Microsoft logo Photograph:( Reuters )
Over 20,000 United States organisations have been compromised in the aftermath of an attack on Microsoft's email software
Over 20,000 United States organisations have been compromised in the aftermath of an attack on Microsoft's email software.
According to media reports, the hack has affected more than the download from SolarWinds Corp, which witnessed a massive hack in December 2020. Reuters cited a person familiar with the US government's response on Friday as saying that the organisations suffered after a back door was installed, capitalising on pre-existing flaws in the software.
In addition, the hack has affected thousands of organisations across Asia and Europe. Even then, despite emergency patches, the hacks continue to plague the company. Initially, Microsoft claimed that the hacks consisted of "limited and targeted attacks", but did not comment on the intensity of the issue.
It added, "impacted customers should contact our support teams for additional help and resources." A scan of the connected devices showed that only 10 per cent of the vulnerable had installed the patches by Friday.
Also read: SolarWinds hack was work of more than 1,000 engineers: Microsoft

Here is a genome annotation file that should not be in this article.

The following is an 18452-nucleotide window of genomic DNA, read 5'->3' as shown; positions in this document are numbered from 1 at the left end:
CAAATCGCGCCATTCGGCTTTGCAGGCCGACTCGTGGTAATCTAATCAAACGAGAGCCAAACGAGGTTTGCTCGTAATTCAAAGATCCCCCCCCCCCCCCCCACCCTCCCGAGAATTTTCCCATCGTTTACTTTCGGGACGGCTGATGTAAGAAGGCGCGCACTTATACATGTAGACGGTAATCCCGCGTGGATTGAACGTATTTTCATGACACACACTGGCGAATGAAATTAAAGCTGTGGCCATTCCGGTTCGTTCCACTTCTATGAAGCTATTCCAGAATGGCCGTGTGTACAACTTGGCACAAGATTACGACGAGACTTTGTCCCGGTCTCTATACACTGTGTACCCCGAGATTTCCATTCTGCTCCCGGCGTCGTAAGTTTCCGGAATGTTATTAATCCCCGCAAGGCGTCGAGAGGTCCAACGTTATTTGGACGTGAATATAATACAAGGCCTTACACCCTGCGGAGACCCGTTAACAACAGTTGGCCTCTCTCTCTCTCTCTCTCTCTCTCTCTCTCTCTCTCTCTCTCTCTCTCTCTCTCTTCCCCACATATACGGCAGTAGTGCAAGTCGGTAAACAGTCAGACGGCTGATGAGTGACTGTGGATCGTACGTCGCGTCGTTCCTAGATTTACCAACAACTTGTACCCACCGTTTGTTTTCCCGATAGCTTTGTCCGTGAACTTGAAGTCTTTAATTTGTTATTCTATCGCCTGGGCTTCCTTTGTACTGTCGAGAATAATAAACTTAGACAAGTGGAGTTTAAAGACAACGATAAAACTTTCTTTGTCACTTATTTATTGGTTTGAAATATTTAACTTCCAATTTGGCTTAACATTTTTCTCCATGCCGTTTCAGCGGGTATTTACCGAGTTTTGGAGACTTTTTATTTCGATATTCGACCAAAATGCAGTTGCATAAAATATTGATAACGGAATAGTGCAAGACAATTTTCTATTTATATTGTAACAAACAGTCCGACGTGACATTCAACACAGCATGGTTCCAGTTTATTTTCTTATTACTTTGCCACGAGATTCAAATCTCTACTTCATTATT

On Tuesday, the company claimed that the hacking group infiltrated the email inboxes. Microsoft claimed in a blog post that hackers took advantage of vulnerabilities that were previously unknown. Reportedly, four vulnerabilities were found in Microsoft's email software. The group which hacked the company is being referred to as HAFNIUM, which Microsoft claims is linked to China.
In another post, Volexity - a cybersecurity firm - claimed that it observed hackers using one of the four software loopholes to steal "full contents of several user mailboxes". The hackers only required details of an exchange server, and information about the account they intended to hack.
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Over the years, many countries including the United States have accused China of overseeing cyber espionage activities, something Chinese authorities continue to deny. Even before Microsoft officially acknowledged the hack, the activities of hackers had begun to garner attention from analysts in the cybersecurity community.
Mike McLellan, the director of intelligence for Dell Technologies Inc's Secureworks, was cited by Reuters as saying that they witnessed a spike in activity on Exchange servers over Sunday. Even at that firm, 10 customers have been affected. According to McLellan, hacking activity had gone up with focus on seeding malicious software, which could also highlight potential intrusions that could infect Microsoft's networks.
According to Microsoft, the targets of the Chinese hackers included researchers for infectious diseases, education institutions, defence contractors, policy think tanks, and NGOs.